Tips To Not Text & Drive
September 06, 2012 9:31 PM
A texting and driving ban in South Dakota's largest city is said to go into effect at the end of September.
Soon, police in Sioux Falls will be cracking down on people trying to send or receive text messages while driving within city limits.
There are some ways people can prevent themselves from violating the new law.
People can download applications that actually block a person from getting a text while the car is moving or they can use voice commands like Siri on the iPhone.
The Cell Phone Guy owner, Tyler Childress, said they've just put in a huge order of bluetooths to meet the high demand before this citywide ban begins.
"We're probably ramping up 10-15 times what we're normally carrying in stock, just to make sure people have enough," said Childress.
Childress said bluetooths should be available to help prevent customers from texting on the road.
And speaking from experience, Childress said he's suffered the consequences two years ago, after getting into an accident when trying to contact his wife while driving.
"I wasn't paying attention to the road and got into an accident. Since then, we've made sure that we don't text while we're driving, try not to make phone calls," said Childress.
He said people could download applications that automatically disable their phone from sending or receiving text messages, which will enable as soon as you reach four miles hour.
“Apps out there based on GPS, so as you're moving, it can turn off data signal or certain things," said Childress.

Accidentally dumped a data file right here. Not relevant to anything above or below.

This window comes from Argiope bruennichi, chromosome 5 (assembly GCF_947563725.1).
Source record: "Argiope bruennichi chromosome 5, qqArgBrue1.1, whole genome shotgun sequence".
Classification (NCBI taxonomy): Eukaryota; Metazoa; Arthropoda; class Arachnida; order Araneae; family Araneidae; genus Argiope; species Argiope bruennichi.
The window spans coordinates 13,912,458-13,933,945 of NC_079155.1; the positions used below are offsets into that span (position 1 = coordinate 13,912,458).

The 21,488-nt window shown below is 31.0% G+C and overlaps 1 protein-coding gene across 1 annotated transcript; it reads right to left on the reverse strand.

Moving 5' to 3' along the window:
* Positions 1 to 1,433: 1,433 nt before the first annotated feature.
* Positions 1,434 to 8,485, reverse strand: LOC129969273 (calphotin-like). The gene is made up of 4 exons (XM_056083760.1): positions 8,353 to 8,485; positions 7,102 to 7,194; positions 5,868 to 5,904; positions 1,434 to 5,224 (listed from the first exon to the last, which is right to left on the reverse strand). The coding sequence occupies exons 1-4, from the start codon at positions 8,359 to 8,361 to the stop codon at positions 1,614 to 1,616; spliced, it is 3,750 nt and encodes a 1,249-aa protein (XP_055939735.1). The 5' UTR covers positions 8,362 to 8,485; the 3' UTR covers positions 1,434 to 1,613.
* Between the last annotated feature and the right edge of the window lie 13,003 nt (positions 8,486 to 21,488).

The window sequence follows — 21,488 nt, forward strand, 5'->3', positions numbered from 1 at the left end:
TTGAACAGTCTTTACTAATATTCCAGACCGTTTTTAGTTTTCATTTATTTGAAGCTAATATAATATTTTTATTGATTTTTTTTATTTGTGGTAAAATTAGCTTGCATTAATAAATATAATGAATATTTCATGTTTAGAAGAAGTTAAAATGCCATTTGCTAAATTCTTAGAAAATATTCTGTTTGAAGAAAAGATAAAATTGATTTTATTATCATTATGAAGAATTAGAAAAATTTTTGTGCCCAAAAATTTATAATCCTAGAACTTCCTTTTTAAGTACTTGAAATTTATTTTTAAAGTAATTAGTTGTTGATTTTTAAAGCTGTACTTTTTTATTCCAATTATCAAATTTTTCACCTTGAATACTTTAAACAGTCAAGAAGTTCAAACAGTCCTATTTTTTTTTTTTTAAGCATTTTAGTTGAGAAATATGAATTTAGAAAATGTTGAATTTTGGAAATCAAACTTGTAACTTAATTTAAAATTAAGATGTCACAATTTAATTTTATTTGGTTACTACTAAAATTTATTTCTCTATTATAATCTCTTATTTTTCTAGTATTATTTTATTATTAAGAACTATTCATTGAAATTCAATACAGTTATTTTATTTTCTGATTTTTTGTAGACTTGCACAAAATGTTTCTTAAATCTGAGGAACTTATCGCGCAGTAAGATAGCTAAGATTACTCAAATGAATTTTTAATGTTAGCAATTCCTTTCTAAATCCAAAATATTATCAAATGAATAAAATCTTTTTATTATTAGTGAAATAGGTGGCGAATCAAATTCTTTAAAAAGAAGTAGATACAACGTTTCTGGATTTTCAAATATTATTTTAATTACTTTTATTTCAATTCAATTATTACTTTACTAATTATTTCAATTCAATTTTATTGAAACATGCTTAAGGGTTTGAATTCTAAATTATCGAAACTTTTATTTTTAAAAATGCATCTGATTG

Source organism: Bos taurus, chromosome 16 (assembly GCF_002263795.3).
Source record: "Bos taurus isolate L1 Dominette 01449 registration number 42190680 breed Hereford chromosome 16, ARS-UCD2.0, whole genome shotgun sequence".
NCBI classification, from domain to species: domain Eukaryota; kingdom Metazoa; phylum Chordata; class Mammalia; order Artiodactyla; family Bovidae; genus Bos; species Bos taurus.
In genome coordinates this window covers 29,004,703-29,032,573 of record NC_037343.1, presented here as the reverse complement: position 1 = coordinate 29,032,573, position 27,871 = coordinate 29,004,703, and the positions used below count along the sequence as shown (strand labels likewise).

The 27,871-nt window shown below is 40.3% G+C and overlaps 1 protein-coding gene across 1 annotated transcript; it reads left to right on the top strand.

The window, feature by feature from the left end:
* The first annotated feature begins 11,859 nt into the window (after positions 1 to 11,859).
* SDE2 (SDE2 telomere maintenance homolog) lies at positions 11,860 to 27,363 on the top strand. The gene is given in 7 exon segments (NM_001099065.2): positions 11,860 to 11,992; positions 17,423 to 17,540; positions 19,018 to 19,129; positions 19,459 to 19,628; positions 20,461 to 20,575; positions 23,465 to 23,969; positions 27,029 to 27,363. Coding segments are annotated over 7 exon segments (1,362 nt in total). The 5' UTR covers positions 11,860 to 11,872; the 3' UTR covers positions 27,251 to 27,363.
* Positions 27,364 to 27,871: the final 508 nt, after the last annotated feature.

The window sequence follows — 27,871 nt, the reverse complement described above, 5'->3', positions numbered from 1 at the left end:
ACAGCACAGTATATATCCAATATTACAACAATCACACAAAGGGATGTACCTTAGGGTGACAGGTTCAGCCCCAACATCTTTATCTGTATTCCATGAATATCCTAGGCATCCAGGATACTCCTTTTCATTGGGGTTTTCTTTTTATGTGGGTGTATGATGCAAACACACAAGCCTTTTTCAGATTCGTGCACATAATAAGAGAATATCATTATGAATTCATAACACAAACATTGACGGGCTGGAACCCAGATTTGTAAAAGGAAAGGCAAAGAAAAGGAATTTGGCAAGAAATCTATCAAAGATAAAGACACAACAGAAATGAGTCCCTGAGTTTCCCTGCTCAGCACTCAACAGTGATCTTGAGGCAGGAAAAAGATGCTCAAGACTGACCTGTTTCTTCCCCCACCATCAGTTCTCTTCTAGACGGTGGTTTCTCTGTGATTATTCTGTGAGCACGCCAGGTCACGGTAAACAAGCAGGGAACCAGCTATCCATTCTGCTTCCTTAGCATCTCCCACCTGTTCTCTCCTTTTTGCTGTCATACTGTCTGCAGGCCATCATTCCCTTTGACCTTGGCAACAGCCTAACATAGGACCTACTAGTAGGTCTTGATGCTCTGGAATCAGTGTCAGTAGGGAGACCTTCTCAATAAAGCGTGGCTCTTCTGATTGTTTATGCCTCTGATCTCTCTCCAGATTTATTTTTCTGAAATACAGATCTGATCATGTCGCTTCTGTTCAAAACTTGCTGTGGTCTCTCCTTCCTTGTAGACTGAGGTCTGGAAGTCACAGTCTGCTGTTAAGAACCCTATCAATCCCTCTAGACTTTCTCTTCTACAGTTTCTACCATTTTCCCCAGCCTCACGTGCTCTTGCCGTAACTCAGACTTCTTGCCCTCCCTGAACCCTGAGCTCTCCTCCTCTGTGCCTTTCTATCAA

These applications include Drive Safe and Text Smart, which are versions easy to download and don't cost a penny to use.
"It's pretty easy when the app is free, it's easy to say, hey, this is something I recommend to you, this is something that's free, it will help keep you here and we want you as a customer for a long time so we want to keep you around," said Childress.
And he said certain providers have also provided the dangers of texting behind the wheel through advertisements.
"They put a screen protector on all brand new phones that says 'texting and driving, it can wait,' so that really set an industry standard to let everybody know, hey it's a big deal," said Childress.
Childress said it was only a matter of time before this law passed and hopes people and his customers will follow the rules on the road.
"It takes so much attention to spell the words correctly, hit the send button, make sure you're attaching a picture and whatever, so I think it's a great idea," said Childress.
The ban goes into effect September 28th and violators could face a $200 fine.